India Economic Summit
“Every risk is an opportunity for innovation and change. Risk gives impetus for technological change so I would regard risks not merely as risks but as opportunities to move ahead at a swifter pace.” Palaniappan Chidambaram, Minister of Finance of India
“Our intensity of energy usage has to come down.” R. Seshasayee Managing Director Ashok Leyland India President of the Confederation of Indian Industry
The risks to India’s progress span the development spectrum, from the immediate perils of poor nations to the long-term challenges of affluent economies. While problems of water, the rural poor and disease have plagued India since before independence, they are being joined by modern-day challenges, including volatile oil prices, the threat of international protectionism and global climate change. The potential impact of these problems rises as the economy grows. So India’s early stage of development gives it the chance to confront them early and devise novel solutions. “Every risk is an opportunity for innovation and change,” said Palaniappan Chidambaram, Minister of Finance of India. One of the greatest risks is the one posed by India’s young and growing population. If India fails to adequately feed, school and employ this swelling group, its “demographic dividend” could become a demographic disadvantage. Later, India will face the same problem now vexing Europe and Japan – how to support an ageing population. As many as two-thirds of India’s population live in a shrinking agricultural sector, uneducated and unskilled, driving more into the cities by the year. Thus, even as companies complain of a skills shortage, growing disparities in income could stoke social unrest. Ultimately, India’s democracy may prove the lever that forces policy-makers to address these needs and avert a social crisis. “If you don’t have democracy, there is a grave danger of social unrest,” said Palaniappan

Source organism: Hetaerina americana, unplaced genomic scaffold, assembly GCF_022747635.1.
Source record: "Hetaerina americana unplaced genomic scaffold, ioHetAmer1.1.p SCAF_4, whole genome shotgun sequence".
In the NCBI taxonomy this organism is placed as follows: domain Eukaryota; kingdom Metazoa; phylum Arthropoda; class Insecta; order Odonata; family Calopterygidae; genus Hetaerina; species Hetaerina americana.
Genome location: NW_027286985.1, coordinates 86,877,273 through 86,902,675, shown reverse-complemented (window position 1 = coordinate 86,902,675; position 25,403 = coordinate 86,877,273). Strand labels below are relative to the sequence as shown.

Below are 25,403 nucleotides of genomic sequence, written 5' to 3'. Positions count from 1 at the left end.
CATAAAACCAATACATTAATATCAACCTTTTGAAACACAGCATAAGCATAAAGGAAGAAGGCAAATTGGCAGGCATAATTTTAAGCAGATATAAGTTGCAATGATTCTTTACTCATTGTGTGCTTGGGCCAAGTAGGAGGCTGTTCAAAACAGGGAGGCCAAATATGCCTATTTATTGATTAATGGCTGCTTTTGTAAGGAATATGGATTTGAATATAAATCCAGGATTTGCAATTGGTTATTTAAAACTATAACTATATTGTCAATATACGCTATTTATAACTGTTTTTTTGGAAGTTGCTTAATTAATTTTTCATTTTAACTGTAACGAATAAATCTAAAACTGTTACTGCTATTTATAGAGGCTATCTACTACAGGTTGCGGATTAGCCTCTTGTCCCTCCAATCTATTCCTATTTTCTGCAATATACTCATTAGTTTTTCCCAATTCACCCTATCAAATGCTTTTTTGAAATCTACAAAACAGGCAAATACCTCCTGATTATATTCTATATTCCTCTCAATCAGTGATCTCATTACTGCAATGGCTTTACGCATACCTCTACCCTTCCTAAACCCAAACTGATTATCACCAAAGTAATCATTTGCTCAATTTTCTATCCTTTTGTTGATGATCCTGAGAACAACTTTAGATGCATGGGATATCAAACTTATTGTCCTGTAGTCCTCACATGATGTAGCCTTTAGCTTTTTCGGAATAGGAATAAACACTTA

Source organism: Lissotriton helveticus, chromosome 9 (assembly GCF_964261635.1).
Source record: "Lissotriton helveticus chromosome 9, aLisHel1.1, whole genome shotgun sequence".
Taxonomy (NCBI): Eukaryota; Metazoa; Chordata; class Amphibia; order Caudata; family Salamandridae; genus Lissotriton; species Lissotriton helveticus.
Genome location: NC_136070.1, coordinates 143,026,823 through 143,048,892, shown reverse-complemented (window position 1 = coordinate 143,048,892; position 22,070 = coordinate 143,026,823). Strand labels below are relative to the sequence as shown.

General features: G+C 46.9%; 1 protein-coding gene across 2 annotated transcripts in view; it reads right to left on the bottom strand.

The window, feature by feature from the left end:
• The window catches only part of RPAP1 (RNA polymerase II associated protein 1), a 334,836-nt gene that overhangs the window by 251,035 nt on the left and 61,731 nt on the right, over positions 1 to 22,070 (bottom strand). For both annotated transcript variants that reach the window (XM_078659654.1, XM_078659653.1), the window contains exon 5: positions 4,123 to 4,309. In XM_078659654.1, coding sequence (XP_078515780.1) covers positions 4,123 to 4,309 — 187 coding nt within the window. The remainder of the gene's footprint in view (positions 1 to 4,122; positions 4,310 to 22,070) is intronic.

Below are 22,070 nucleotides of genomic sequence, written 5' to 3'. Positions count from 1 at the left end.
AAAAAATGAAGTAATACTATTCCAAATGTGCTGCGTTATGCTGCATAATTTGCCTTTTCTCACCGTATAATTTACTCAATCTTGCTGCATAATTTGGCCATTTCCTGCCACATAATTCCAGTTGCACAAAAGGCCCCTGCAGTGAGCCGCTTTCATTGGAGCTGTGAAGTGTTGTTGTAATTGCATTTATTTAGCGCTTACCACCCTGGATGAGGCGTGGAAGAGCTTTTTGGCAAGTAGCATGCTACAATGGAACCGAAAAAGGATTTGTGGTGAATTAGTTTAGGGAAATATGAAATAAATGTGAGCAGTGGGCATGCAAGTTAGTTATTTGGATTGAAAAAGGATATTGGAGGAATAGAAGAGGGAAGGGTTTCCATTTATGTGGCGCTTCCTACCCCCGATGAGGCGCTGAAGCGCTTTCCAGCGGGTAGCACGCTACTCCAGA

Chidambaram, Minister of Finance of India. “But our democracy is a great pressure valve.” India needs to improve its educational systems from the primary level through to the universities. Industry needs to play its part as well, providing vocational training and helping universities design more practical studies. Companies can also play an important role in rural development by helping to set up schools, creating agroventures or helping local government beef up their technological capabilities. Added to India’s burden is the scourge of HIV and tuberculosis. The government estimates that as many as 5.7 million Indians are HIV-positive and almost 2 million have TB, with many cases unreported as the two mutually reinforcing diseases spread beyond high-risk groups. The government has shifted from preaching abstinence to distributing condoms and now offers free HIV treatment and a TB programme that is reckoned as one of the world’s most successful. The government aims to increase spending on healthcare, but this an area where companies can play a direct role: there are no restrictions to private sector investment in healthcare. Ultimately, though, one of the most powerful weapons will be overcoming taboos to increase awareness. The collapse of the Doha Round has underscored the growing risk to India, among others, of a rise in protectionism, which could hurt India’s trade in goods and services. “The great champions of globalization have started shirking it, but we in India trumpet globalization